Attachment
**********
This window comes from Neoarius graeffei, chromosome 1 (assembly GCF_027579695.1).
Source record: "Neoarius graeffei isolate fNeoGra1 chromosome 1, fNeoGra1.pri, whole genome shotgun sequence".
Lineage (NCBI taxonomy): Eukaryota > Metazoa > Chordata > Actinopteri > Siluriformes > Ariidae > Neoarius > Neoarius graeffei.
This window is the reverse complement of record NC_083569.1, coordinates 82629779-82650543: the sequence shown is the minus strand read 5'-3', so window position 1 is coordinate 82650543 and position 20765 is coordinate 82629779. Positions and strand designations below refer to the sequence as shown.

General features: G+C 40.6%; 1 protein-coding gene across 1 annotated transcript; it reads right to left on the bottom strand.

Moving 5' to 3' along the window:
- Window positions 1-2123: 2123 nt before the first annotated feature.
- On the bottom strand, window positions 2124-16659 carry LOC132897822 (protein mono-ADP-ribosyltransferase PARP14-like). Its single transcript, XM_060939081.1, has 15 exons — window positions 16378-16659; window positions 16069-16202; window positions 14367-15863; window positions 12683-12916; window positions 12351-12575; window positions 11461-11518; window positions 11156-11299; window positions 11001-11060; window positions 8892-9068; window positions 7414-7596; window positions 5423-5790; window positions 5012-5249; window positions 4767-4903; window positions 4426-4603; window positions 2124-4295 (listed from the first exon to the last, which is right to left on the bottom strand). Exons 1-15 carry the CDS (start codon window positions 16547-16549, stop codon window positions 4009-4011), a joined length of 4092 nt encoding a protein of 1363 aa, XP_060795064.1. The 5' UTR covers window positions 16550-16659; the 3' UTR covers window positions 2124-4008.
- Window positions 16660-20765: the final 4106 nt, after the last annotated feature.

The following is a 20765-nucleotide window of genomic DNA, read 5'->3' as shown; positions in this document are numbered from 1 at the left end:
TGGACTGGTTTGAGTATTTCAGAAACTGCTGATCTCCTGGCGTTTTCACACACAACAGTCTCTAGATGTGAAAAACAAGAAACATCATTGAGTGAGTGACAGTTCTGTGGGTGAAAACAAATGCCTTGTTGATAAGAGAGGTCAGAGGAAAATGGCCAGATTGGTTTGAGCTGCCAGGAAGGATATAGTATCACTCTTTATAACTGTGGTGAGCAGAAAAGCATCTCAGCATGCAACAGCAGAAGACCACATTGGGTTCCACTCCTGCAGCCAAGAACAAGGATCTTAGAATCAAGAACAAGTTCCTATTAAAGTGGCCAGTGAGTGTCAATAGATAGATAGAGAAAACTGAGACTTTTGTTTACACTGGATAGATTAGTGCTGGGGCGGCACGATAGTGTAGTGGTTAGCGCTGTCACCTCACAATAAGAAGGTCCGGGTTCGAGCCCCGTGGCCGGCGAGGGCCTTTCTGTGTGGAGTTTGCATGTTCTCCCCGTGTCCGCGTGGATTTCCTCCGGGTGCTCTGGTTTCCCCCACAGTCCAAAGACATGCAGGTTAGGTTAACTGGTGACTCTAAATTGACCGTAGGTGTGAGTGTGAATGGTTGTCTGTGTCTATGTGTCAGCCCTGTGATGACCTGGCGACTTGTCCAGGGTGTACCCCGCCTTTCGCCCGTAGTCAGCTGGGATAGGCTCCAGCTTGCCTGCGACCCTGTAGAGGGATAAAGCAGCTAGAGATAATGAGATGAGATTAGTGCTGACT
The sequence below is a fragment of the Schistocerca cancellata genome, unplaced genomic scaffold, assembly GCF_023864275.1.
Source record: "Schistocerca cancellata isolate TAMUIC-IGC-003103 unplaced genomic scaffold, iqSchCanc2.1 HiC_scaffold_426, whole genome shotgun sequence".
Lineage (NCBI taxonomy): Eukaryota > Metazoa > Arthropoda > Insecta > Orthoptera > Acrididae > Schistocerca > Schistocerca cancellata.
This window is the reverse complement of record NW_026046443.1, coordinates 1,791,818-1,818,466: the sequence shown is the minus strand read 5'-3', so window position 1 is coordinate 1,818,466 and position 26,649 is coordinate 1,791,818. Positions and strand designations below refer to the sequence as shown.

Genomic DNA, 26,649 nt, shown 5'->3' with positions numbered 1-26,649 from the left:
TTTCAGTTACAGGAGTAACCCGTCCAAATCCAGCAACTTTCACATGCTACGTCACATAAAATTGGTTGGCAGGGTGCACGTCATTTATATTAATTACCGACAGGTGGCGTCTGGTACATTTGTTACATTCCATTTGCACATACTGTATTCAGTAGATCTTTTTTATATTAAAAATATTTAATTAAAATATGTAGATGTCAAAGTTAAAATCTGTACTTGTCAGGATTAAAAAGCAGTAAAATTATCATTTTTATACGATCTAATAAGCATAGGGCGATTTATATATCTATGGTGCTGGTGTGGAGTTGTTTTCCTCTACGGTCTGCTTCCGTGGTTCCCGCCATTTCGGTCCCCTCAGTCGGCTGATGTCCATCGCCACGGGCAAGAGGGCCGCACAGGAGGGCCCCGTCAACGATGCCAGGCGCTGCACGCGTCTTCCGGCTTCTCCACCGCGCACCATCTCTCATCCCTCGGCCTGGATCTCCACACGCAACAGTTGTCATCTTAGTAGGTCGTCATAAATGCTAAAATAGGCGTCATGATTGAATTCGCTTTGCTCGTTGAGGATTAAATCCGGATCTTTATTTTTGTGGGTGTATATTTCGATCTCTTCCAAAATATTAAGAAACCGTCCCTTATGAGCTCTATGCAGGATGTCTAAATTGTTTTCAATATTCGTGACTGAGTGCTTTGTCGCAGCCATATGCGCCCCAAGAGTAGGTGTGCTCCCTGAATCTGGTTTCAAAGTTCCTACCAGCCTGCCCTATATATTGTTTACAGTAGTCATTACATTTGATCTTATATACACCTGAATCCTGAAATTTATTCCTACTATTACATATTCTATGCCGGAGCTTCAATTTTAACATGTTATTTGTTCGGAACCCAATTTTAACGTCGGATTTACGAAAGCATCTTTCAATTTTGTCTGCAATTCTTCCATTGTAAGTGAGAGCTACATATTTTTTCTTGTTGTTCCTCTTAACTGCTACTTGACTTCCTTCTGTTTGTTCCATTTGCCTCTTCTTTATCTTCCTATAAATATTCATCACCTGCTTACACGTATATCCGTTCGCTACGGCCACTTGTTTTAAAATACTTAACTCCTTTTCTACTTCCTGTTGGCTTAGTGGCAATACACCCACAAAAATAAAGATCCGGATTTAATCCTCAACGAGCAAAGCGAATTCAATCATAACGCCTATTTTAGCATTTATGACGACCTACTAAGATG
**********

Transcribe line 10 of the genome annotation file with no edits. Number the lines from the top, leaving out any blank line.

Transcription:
The following is a 20765-nucleotide window of genomic DNA, read 5'->3' as shown; positions in this document are numbered from 1 at the left end: